Measures: An upgraded model is created after a thorough content analysis, physical analysis, design upgrade and optimization process. Differences between the official and the upgraded model are measured and compared, and statistical computations are carried out.

Results: The main distinctive features of the patient field chart are dynamic triage, unique code identification, QR visual codes, wireless tags and irreversible clear contamination status highlighting. The upgrade process results in almost doubling the available active area without the need to change the document size format of the product. Visual elements and features are included to optimize operation workflow.

Conclusions: The upgraded model offers a variety of improvements for both the overall rescue effort as well as the end user of the product. It allows for previously unavailable features like unlimited dynamic triage and enables the use of electronic management solutions.


Introduction: Errors are frequent in health care and Emergency Departments are one of the riskiest areas due to frequent changes of team composition, complexity and variety of the cases and difficulties encountered in managing multiple patients. As the majority of clinical errors are the results of human factors and not technical in nature or due to the lack of knowledge, a training focused on these factors appears to be necessary. Crisis resource management (CRM), a tool that was developed initially by the aviation industry and then adopted by different medical specialties as anesthesia and emergency medicine, has been associated with decreased error rates.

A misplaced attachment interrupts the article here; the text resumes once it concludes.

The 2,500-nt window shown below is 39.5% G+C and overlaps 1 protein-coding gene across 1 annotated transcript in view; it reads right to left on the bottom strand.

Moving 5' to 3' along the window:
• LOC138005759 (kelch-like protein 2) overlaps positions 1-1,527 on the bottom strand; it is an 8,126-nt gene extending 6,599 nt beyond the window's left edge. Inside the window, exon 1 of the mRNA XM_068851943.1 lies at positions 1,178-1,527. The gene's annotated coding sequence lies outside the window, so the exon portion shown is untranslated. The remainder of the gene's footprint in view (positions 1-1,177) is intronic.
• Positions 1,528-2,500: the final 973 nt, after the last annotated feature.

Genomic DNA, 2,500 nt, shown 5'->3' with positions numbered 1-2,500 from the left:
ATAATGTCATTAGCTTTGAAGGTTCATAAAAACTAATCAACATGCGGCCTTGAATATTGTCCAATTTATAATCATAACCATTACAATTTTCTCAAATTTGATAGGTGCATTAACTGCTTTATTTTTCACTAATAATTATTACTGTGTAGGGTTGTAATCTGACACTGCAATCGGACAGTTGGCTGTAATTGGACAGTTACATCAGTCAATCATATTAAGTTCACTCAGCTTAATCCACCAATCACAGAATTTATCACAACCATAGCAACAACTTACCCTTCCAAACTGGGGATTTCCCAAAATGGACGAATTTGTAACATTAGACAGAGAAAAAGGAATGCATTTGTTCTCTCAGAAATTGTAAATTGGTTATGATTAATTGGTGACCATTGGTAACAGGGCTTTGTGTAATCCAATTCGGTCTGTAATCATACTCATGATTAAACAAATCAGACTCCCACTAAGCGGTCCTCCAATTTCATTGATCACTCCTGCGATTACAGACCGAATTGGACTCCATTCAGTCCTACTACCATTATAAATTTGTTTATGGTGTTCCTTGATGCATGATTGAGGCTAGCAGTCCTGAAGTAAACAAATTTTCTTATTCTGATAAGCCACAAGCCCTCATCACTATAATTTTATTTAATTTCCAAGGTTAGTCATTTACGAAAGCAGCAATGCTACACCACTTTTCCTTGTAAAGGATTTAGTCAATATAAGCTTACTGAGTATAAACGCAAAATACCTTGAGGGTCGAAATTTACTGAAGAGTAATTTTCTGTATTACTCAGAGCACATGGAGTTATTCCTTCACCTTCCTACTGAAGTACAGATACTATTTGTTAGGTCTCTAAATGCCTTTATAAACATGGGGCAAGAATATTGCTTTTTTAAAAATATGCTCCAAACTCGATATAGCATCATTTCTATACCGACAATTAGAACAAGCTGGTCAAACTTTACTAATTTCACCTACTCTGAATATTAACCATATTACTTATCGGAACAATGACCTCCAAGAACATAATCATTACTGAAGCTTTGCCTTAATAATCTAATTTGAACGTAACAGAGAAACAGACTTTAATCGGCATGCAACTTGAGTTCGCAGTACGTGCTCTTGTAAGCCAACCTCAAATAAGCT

The aim of the study: To assess whether a single day CRM training, combining didactic and simulation sessions, improves the clinical performance of an interprofessional emergency medical team.

Material and Methods: Seventy health professionals with different qualifications, working in an emergency department, were enrolled in the study. Twenty individual interprofessional teams were created. Each team was assessed before and after the training, through two in situ simulated exercises. The exercises were videotaped and were evaluated by two assessors who were blinded as to whether it was the initial or the final exercise. Objective measurement of clinical team performance was performed using a checklist that was designed for each scenario and included essential assessment items for the diagnosis and treatment of a critical patient, with the focus on key actions and decisions. The intervention consisted of a one-day training, combining didactic and simulation sessions, followed by instructor facilitated debriefing. All participants went through this training after the initial assessment exercises.

Results: An improvement was seen in most of the measured clinical parameters.

Conclusion: Our study supports the use of combined CRM training for improving the clinical performance of an interprofessional emergency team. Empirically this may improve the patient outcome.


Objectives: Our study aimed to evaluate and compare the accuracy of C-reactive protein, Procalcitonin and Interleukine-6 in identifying serious bacterial infections (SBI) in children with fever without source.

Methods: 139 children, aged 7 days to 36 months, addressing the Emergency Department from a Romanian university hospital, were prospectively enrolled during 2013. C-reactive protein, Procalcitonin and Interleukin-6 were determined for every patient. SBI diagnosis was based on cultures results and chest radiographs.